Duncan, J. Hastings (York, Otley) Murray, Capt. Hon. Arthur C. Watt, Henry A.
Edwards, Enoch Muspratt, Max White, J. Dundas (Dumbartonshire)
Elverston, Harold Nellson, Francis White, Sir Luke (York, E.R.)
Falconer, James Nuttall, Harry Whitehouse, John Howard
Fenwick, Charles Ogden, Fred Whyte, Alexander F. (Perth)
Furness, Stephen Parker, James (Halifax) Wilkie, Alexander
Gelder, Sir William Alfred Pearce, William Williams, Penry (Middlesbrough)
George, Rt. Hon. D. Lloyd Pearson, Weetman H. M. Williamson, Sir Archibald
Gibbins, F. W. Pease, Rt. Hon. Joseph A. Wilson, J. W. (Worcestershire, N.)
Gibson, Sir James Puckering Philipps, Sir O. C. (Pembroke) Wing, Thomas
Goddard, Sir Daniel Ford Pickersgill, Edward Hare Wood, T. M'Kinnon (Glasgow)
Greig, Colonel James William Pointer, Joseph Younger, W. (Peebles and Selkirk)
Grey, Rt. Hon. Sir Edward Pollard, Sir George H. Yoxall, Sir James Henry
Guest, Major C. H. C. Price, C. E. (Edinburgh, Central)
Haldane, Rt. Hon. Richard B. Primrose, Hon. Nell James TELLERS FOR THE AYES.—Master of Elibank and Mr. Gulland.
Harcourt, Rt. Hon. L. (Rossendale) Radford, George Heynes
Harcourt, Robert V. (Montrose)
Adam, Major William A. Bird, Alfred Dixon, Charles Harvey (Boston)
Anson, Sir William Reynell Boyle, W. Lewis (Norfolk, Mid) Du Cros, A. (Tower Hamlets, Bow)
Arbuthnot, Gerald A. Brackenbury, Henry Langton Duncannon, Viscount
Archer-Shee, Major Martin Brassey, Captain R. (Banbury) Dunn, Sir W. H. (Southwark, W.)
Arkwright, John Stanhope Bridgeman, William Clive Falle, Bertram Godfray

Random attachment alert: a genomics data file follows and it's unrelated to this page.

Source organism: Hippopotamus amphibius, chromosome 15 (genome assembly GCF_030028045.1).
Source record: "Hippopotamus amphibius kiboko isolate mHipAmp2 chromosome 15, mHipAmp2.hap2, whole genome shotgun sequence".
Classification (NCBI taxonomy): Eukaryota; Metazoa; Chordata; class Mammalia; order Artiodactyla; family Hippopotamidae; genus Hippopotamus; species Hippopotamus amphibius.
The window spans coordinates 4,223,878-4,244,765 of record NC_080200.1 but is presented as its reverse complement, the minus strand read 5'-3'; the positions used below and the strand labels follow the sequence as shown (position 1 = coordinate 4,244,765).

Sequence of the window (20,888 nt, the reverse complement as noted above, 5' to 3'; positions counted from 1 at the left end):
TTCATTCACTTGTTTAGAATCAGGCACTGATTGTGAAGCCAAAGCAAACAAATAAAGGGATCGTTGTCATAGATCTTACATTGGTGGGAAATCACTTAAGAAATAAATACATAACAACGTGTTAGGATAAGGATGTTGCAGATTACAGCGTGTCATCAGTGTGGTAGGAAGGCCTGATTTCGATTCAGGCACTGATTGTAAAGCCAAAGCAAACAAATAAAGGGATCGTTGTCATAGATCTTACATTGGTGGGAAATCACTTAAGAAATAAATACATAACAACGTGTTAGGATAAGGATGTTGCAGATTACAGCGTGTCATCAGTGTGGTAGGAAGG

Bagot, Captain J. Butcher, John George (York) Fisher, William Hayes
Baird, John Lawrence Calley, Colonel Thomas C. P. Fitzroy, Hon. Edward A.
Baker, Sir Randolf L. (Dorset, N.) Carlile, Edward Hildred Gardner, Ernest
Banbury, Sir Frederick George Castlereagh, Viscount Gastrell, Major W. Houghton
Banner, John S. Harmood- Cator, John Gibbs, George Abraham
Baring, Captain Hon. Guy Victor Cautley, Henry Strother Gilmour, Captain John
Barnston, Harry Cecil, Lord Hugh (Oxford Univ.) Goldsmith, Frank
Bathurst, Hon. Allen B. (Glouc., E.) Clay, Captain H. H. Spender Gooch, Henry Cubitt
Bathurst, Charles (Wilts, Wilton) Clive, Percy Archer Grant, J. A.
Beach, Hon. Michael Hugh Hicks Coates, Major Edward F. Greene, Walter Raymond
Benn, Ion Hamilton (Greenwich) Colefax, Henry Arthur Gretton, John
Bentinck, Lord Henry Cavendish Cooper, Richard Ashmole (Walsall) Guinness, Hon. Walter Edward
Beresford, Lord Charles Dalrymple, Viscount Haddock, George Bahr
Hall, D. B. (Isle of Wight) MacCaw, Wm. J. MacGeagh Sanders, Robert Arthur
Hambro, Angus Valdemar Mackinder, Halford J. Sanderson, Lancelot
Hamersley, Alfred St. George Macmaster, Donald Sassoon, Sir Edward Albert
Hamilton, Marquess of (Londonderry) Magnus, Sir Philip Stanley, Hon. G. F. (Preston)
Hardy, Laurence (Kent, Ashford) Mason, James F. Starkey, John Ralph
Heath, Col. Arthur Howard Mills, Hon. Charles Thomas Staveley-Hill, Henry (Staffordshire)